"The worst thing for an employer is to hire somebody and then lose that person because they ultimately wanted (for example) $100,000," she says.

Whatever laws are enacted, states will be looking to see if they have any impact on a gender wage gap that has hardly budged for a decade.

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Transcript

SCOTT SIMON, HOST:

President Obama made news when he proposed a new rule aimed at closing the gender pay gap. That was last week. The bill has gone nowhere in Congress. But across the country, a different story In two dozen states, lawmakers are now debating a variety of proposals. NPR's Jennifer Ludden reports.

JENNIFER LUDDEN, BYLINE: Emily Martin keeps a state-by-state map of the wage gap for the National Women's Law Center. She calculates it's smallest in Washington, D.C., where women average nearly 90 cents to a man's dollar. At the other end, Louisiana, where they earn just 65 cents. Though everywhere the gap for black and Hispanic women is even wider. There are lots of reasons for the gender gap. But Martin says a stubborn small part is still discrimination.

EMILY MARTIN: There's really disturbing social science studies out there that show that supervisors, male and female alike, without realizing it, will recommend lower salaries for women with equivalent qualifications to men.

LUDDEN: States are trying to combat that unconscious bias in all kinds of ways. At least five have banned companies from retaliating if workers talk about their pay and compare notes. Others have made it easier for workers to sue over pay or harder for companies to justify paying men more because of - this is the legal term - a factor other than sex. Martin says other proposals would ban asking job applicants about their pay history.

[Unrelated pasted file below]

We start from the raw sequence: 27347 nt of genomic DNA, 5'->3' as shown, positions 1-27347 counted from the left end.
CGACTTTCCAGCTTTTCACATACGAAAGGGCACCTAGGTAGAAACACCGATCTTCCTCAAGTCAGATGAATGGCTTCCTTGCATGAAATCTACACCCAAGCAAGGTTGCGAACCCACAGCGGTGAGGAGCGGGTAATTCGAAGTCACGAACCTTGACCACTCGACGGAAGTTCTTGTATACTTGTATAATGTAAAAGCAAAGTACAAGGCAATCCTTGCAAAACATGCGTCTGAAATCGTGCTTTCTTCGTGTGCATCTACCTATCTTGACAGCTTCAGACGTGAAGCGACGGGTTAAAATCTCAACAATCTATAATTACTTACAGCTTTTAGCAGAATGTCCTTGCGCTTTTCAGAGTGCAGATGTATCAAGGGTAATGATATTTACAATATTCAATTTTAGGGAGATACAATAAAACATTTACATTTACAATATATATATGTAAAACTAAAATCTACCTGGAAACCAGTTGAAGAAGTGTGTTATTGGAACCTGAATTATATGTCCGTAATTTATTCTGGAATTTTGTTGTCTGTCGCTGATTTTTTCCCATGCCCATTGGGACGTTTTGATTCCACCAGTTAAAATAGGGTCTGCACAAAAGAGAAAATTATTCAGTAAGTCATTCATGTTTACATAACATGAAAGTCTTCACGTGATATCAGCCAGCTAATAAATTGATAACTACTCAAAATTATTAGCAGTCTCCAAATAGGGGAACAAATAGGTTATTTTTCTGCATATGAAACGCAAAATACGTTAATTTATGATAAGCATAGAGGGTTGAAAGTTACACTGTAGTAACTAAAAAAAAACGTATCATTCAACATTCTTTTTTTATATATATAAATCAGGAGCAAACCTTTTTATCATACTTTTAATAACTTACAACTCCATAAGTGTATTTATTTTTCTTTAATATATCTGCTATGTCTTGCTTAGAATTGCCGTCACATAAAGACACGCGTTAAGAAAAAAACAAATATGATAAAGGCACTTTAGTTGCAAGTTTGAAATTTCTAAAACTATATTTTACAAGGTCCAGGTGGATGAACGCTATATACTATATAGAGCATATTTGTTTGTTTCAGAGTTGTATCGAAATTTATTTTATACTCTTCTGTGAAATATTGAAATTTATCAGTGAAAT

MARTIN: Because often your pay is set with some reference to how much you made at your last job. The impact of pay discrimination can follow people through their careers.

LUDDEN: Another trend - moving beyond equal pay simply for the exact same job title. Nick Rathod heads the State Innovation Exchange, a network of progressive lawmakers. He says new laws require companies to offer similar paid for substantially similar jobs - say, housekeepers and janitors.

NICK RATHOD: They'll do worker-based evaluation on things like their skill, their effort, their experience - that type of thing.

LUDDEN: It is mostly Democrats proposing these measures. Though Rathod says an equal pay bill recently passed the Massachusetts Senate unanimously with the support of the local Chamber of Commerce.

RATHOD: It is a bipartisan issue. And, you know, I think it's hard to be on the side of arguing that mothers and daughters should be paid less than men.

LOREN FURMAN: When we look at each one of these bills, I'm not sure if they're accomplishing the end goal.

LUDDEN: Loren Furman is with the Colorado Association of Commerce and Industry. I caught her on her cell phone at the state capitol, where she'd been talking with lawmakers about three pay equity proposals. Furman finds it all redundant.

FURMAN: We have a state wage act. We have an anti-discrimination act. We have the federal NRRB act.

LUDDEN: She says companies worry more laws could mean more lawsuits. Furman says they also oppose a Colorado measure that would ban them from asking job candidates up front about their pay history. Employers tell her, how else can they know who's serious about a job and who may just need something for now?

FURMAN: The worst thing for an employer is to hire somebody and then lose that person because they ultimately wanted $100,000.

LUDDEN: Whatever laws are enacted, states will be looking to see if they have any impact on the gender pay gap that's hardly budged for a decade. Jennifer Ludden, NPR News. Transcript provided by NPR, Copyright NPR.